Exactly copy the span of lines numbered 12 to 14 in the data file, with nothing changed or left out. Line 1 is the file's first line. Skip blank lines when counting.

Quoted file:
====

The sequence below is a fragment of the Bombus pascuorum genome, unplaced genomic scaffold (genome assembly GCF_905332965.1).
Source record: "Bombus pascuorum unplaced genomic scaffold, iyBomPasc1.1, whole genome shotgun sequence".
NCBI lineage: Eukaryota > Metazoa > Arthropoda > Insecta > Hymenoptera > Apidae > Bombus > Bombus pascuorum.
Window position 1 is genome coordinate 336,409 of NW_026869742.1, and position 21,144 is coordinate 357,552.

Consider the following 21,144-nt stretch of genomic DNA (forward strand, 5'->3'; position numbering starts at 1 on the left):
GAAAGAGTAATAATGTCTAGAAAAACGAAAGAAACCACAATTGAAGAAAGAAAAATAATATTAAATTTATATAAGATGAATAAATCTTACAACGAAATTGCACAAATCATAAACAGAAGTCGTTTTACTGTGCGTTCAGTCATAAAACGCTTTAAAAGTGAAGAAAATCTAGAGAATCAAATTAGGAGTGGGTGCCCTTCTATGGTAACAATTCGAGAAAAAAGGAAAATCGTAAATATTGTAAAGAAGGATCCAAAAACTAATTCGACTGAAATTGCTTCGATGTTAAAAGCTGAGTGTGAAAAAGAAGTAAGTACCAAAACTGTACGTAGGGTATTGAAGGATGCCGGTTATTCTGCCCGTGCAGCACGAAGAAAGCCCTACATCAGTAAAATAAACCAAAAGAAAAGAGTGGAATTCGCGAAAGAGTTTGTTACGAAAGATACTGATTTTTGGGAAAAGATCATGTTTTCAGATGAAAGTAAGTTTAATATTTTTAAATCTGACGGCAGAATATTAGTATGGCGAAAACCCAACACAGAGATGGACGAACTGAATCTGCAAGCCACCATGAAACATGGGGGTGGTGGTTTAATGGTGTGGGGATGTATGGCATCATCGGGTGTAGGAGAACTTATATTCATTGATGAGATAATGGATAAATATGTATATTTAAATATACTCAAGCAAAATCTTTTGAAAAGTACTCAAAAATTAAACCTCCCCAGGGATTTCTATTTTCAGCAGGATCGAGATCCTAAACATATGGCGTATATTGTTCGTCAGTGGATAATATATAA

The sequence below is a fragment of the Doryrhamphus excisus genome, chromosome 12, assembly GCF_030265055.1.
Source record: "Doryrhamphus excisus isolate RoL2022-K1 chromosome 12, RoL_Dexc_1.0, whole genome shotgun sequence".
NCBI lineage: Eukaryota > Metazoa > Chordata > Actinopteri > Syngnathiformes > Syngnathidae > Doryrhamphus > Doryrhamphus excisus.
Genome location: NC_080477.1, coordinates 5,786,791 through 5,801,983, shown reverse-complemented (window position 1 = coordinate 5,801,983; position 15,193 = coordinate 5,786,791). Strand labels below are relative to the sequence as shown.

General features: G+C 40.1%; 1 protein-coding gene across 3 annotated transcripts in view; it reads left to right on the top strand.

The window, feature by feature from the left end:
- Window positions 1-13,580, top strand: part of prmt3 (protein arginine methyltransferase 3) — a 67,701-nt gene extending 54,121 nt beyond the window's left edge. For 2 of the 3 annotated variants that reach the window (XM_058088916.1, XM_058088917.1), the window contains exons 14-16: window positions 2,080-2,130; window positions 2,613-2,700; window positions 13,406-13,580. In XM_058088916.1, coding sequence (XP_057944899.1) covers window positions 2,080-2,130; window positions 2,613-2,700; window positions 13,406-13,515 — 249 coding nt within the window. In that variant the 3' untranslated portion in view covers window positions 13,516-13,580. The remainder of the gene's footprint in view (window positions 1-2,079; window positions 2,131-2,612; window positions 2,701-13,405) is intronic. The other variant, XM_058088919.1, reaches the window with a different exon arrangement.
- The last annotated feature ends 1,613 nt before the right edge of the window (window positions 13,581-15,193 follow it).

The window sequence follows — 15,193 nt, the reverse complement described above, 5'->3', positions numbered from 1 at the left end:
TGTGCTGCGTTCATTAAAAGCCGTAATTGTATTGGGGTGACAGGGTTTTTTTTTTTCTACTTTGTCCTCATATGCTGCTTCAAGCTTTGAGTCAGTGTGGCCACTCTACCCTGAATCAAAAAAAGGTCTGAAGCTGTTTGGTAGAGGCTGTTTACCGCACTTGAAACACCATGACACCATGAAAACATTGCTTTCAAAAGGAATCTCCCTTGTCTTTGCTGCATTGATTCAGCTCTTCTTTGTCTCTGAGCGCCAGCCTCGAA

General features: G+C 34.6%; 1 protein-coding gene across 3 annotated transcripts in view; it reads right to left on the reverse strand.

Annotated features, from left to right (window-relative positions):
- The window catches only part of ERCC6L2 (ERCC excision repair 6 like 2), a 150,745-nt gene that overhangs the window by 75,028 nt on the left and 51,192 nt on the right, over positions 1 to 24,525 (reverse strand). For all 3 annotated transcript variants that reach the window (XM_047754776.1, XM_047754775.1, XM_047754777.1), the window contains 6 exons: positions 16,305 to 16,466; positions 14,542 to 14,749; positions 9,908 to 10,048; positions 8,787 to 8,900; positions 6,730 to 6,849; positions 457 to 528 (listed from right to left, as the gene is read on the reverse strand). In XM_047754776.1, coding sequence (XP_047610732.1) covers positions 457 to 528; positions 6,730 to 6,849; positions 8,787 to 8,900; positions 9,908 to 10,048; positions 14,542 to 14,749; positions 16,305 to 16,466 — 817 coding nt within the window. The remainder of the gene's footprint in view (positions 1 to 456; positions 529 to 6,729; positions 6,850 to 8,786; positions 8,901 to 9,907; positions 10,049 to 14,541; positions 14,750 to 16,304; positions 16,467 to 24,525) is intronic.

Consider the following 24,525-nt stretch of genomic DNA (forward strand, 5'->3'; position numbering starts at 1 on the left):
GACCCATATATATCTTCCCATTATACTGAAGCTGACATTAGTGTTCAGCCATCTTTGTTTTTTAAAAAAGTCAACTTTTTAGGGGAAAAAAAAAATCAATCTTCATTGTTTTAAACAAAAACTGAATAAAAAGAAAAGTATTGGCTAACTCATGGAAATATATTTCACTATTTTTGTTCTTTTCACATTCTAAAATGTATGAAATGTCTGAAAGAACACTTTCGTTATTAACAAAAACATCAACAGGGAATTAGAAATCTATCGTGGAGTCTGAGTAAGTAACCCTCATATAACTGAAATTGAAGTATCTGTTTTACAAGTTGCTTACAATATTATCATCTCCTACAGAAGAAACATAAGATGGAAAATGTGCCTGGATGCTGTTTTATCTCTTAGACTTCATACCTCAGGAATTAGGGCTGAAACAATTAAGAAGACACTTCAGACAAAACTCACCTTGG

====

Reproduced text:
The window, feature by feature from the left end:
- Window positions 1-13,580, top strand: part of prmt3 (protein arginine methyltransferase 3) — a 67,701-nt gene extending 54,121 nt beyond the window's left edge. For 2 of the 3 annotated variants that reach the window (XM_058088916.1, XM_058088917.1), the window contains exons 14-16: window positions 2,080-2,130; window positions 2,613-2,700; window positions 13,406-13,580. In XM_058088916.1, coding sequence (XP_057944899.1) covers window positions 2,080-2,130; window positions 2,613-2,700; window positions 13,406-13,515 — 249 coding nt within the window. In that variant the 3' untranslated portion in view covers window positions 13,516-13,580. The remainder of the gene's footprint in view (window positions 1-2,079; window positions 2,131-2,612; window positions 2,701-13,405) is intronic. The other variant, XM_058088919.1, reaches the window with a different exon arrangement.
- The last annotated feature ends 1,613 nt before the right edge of the window (window positions 13,581-15,193 follow it).